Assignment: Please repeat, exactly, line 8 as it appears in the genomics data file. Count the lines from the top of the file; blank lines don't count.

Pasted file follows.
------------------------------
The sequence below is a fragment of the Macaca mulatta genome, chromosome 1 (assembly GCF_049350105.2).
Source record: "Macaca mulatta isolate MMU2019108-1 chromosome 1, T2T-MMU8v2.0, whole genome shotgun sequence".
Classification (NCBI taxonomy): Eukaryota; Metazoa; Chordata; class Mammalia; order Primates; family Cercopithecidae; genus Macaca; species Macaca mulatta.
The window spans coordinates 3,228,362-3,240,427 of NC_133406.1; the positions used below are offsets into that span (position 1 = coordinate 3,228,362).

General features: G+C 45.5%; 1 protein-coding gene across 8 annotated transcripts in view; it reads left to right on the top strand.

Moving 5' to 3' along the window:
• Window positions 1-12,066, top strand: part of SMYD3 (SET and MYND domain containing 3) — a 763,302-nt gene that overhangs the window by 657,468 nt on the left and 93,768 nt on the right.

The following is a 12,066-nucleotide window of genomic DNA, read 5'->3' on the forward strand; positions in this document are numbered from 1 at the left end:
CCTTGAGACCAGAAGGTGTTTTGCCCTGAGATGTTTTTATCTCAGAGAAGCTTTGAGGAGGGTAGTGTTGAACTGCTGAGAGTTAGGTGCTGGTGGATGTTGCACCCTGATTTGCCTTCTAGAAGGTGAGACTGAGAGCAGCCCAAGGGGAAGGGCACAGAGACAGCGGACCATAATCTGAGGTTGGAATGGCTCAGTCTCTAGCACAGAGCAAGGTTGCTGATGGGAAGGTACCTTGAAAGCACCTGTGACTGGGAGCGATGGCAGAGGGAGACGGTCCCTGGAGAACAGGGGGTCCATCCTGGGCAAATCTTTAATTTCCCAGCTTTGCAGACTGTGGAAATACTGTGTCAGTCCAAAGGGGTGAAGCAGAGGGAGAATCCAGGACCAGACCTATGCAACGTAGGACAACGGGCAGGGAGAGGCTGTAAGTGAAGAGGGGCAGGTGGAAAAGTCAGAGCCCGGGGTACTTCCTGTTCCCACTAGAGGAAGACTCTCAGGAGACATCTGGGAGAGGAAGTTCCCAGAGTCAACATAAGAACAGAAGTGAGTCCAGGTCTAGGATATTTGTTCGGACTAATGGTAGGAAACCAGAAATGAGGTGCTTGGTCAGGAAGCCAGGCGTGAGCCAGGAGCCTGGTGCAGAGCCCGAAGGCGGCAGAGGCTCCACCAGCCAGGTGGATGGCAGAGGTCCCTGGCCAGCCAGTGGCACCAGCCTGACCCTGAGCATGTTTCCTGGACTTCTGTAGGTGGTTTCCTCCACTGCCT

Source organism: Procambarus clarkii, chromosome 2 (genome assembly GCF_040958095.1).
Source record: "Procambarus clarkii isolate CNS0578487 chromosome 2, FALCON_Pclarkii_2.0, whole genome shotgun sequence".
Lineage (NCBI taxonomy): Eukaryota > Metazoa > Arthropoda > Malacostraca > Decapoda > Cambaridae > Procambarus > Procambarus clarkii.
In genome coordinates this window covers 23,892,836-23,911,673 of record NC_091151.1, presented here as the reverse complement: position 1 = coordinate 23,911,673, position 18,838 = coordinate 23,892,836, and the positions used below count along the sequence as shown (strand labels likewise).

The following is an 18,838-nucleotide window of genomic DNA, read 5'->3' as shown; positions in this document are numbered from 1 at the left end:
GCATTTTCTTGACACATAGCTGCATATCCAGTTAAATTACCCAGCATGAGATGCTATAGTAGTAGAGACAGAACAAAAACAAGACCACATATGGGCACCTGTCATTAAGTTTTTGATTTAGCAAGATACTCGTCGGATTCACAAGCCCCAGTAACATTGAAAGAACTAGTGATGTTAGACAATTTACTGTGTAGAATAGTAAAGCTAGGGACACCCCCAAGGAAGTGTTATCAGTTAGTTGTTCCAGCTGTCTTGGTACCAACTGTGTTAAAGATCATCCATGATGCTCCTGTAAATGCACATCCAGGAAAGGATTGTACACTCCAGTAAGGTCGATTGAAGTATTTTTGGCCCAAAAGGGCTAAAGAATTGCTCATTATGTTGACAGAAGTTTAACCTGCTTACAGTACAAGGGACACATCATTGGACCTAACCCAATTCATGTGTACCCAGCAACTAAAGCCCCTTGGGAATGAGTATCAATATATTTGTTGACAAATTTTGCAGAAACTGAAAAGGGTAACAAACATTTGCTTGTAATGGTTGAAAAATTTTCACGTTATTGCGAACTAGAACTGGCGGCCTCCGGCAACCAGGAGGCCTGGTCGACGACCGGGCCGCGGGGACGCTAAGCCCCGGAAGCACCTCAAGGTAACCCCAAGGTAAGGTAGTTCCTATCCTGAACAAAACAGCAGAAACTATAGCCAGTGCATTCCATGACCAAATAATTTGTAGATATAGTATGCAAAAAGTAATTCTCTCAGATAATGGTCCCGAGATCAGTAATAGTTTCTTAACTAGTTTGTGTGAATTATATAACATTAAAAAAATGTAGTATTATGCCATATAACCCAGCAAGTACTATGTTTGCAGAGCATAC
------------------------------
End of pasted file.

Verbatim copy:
The following is a 12,066-nucleotide window of genomic DNA, read 5'->3' on the forward strand; positions in this document are numbered from 1 at the left end: